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Gabriel v. Jackson National Life Insurance Co.

United States District Court, D. Massachusetts

March 26, 2015



MARK L. WOLF, District Judge.


Judith W. Gabriel brought this action both individually and as executrix of her husband Robert J. Gabriel's estate, to recover a $500, 000 death benefit from Flexible Premium Adjustable Life Insurance Policy No. 82010817 (the "'817 Policy"). The '817 Policy was issued by Valley Forge Life Insurance Company ("Valley Forge"). Valley Forge is the predecessor in interest to Reassure America Life Insurance Company ("Reassure America"), which assumed all obligations relating to the '817 Policy and which was the original defendant in this case. On December 31, 2012, Reassure America merged into Jackson National Life Insurance Company ("Jackson National"), which is the current defendant.

Mrs. Gabriel's husband, Robert J. Gabriel, died on August 27, 2010. Mrs. Gabriel was the beneficiary of the '817 Policy. However, Reassure America denied her claim for the $500, 000 death benefit because, it asserted, the policy had terminated on April 19, 2010, due to Mr. Gabriel's failure to timely pay the required premium.

In her Complaint, the plaintiff alleged that Reassure America breached the '817 Policy by repeatedly overstating the premium payments necessary to keep coverage in force in the Grace Notices that it sent to Mr. Gabriel. She also contended that Reassure America breached the '817 Policy by failing to provide Mr. Gabriel the full 61-day grace period to make payments required under the contract. The plaintiff also asserted that the '817 Policy was subject to the three-month notice requirement of M.G.L. c. 175, § 110B, and that Reassure America failed to comply with that statute. Finally, the plaintiff claimed that Reassure America and the current defendant, Jackson National, engaged in unfair and deceptive business practices, in violation of M.G.L. c. 93A.

On August 20, 2014, at the final pretrial conference, the court ruled that, under both M.G.L. c. 175 § 110B and the terms of the '817 Policy, Mr. Gabriel should have been allowed until May 13, 2010, to make a payment sufficient to continue coverage. Therefore, by terminating the '817 Policy on April 19, 2010, Reassure America violated § 110B and breached the '817 Policy. The court further found that Reassure America breached the '817 Policy each time it overstated the amount that Mr. Gabriel was "required" to pay to keep his coverage in force.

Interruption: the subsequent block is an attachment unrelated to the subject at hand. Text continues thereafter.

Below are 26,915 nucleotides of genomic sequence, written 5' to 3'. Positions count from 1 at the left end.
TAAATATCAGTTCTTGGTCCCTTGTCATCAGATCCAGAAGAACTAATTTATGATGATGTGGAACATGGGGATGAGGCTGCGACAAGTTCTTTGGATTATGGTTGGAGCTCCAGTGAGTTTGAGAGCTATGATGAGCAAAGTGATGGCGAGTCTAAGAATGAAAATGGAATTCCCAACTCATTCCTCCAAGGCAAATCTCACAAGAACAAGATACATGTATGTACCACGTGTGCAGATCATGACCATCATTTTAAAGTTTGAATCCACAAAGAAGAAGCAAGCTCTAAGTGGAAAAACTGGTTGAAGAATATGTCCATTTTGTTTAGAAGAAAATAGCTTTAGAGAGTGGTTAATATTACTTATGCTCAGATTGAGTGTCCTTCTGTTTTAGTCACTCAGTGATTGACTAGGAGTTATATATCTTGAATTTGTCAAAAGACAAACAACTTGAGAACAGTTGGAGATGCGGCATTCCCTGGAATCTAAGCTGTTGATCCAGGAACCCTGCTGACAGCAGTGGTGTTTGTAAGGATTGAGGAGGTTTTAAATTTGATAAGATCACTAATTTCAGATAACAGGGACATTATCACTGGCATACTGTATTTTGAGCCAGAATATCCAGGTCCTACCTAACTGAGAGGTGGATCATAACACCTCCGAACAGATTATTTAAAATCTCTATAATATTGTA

Following that pretrial conference, the parties agreed that summary judgment should enter in favor of the plaintiff on the breach of contract (Count I) and violation of § 110B (Count VIII) claims because, they agreed, Mrs. Gabriel had tendered a payment sufficient to keep the '817 Policy in force on May 5, 2010, and Reassure America would not have accepted any premium payment after April 19, 2010. The parties further agreed that several of the plaintiff's other claims, which presented alternative theories of recovery to the breach of contract claim, should be dismissed without prejudice.

The court is now entering judgment for plaintiff on Counts I and VIII. The court is dismissing Counts II, III, IV, and VI without prejudice.

After these agreements by the parties, the sole remaining unresolved claim was plaintiff's allegation that Reassure America's practices violated Chapter 93A (Count IX). The court began a bench trial on this issue on September 4, 2014. After the conclusion of the trial, the court took the matter under advisement.

Based on the evidence presented at trial, the court finds that Reassure America violated Chapter 93A in two ways. First, the Grace Notices that Reassure America sent to Mr. Gabriel were deceptive in violation of Chapter 93A. Each Grace Notice substantially overstated the amount that Mr. Gabriel was required to pay to keep his coverage in force under the terms of the policy. Most importantly, the deceptive March 15, 2010 Grace Notice and April 2010 Payment Notice each caused David Gabriel to not pay an amount sufficient to keep the policy in force. This resulted in the wrongful termination of Mr. Gabriel's coverage under the '817 Policy.

Second, defendant's misrepresentations constituted a coercive breach of contract, in violation of Chapter 93A. The '817 Policy required Reassure America to send Grace Notices informing Mr. Gabriel of the minimum amount necessary to keep his coverage in force. Instead, each Grace Notice that Reassure America sent threatened Mr. Gabriel with termination of his coverage unless he paid several thousand dollars more than the policy required to maintain coverage.

The court further finds that Reassure America acted in a willful and knowing manner in committing these unfair trade practices. At the time the Grace Notices were sent to Mr. Gabriel, Reassure America employees knew that they were misrepresenting the amount required to continue coverage. In addition, no Reassure America employee ever attempted to determine whether the Grace Notices complied with the terms of the '817 Policy.

The court is awarding Mrs. Gabriel treble damages because of the egregious nature of Reassure America's misconduct. For years, Reassure America used its informational advantage and the threat of cancelling Mr. Gabriel's coverage to extort thousands of dollars in excess premiums from him months before the premiums were due. These misrepresentations were the result of a deliberate choice to change the Grace Notice templates that were used to administer the '817-type policies. Furthermore, the importance of deterring this type of difficult-to-detect misconduct in the future make an award of treble damages most appropriate.

Therefore, the court is ordering the entry of judgment for plaintiff in the amount of $1, 774, 849.32: $1, 500, 000 (three times the actual damages of $500, 000) plus $274, 849.32 (prejudgment interest at the rate required by Massachusetts law on $500, 000 accrued between Mr. Gabriel's death, on August 27, 2010, and the entry of judgment). The court is also awarding the plaintiff all of her reasonable attorneys' fees and costs incurred in connection with this litigation.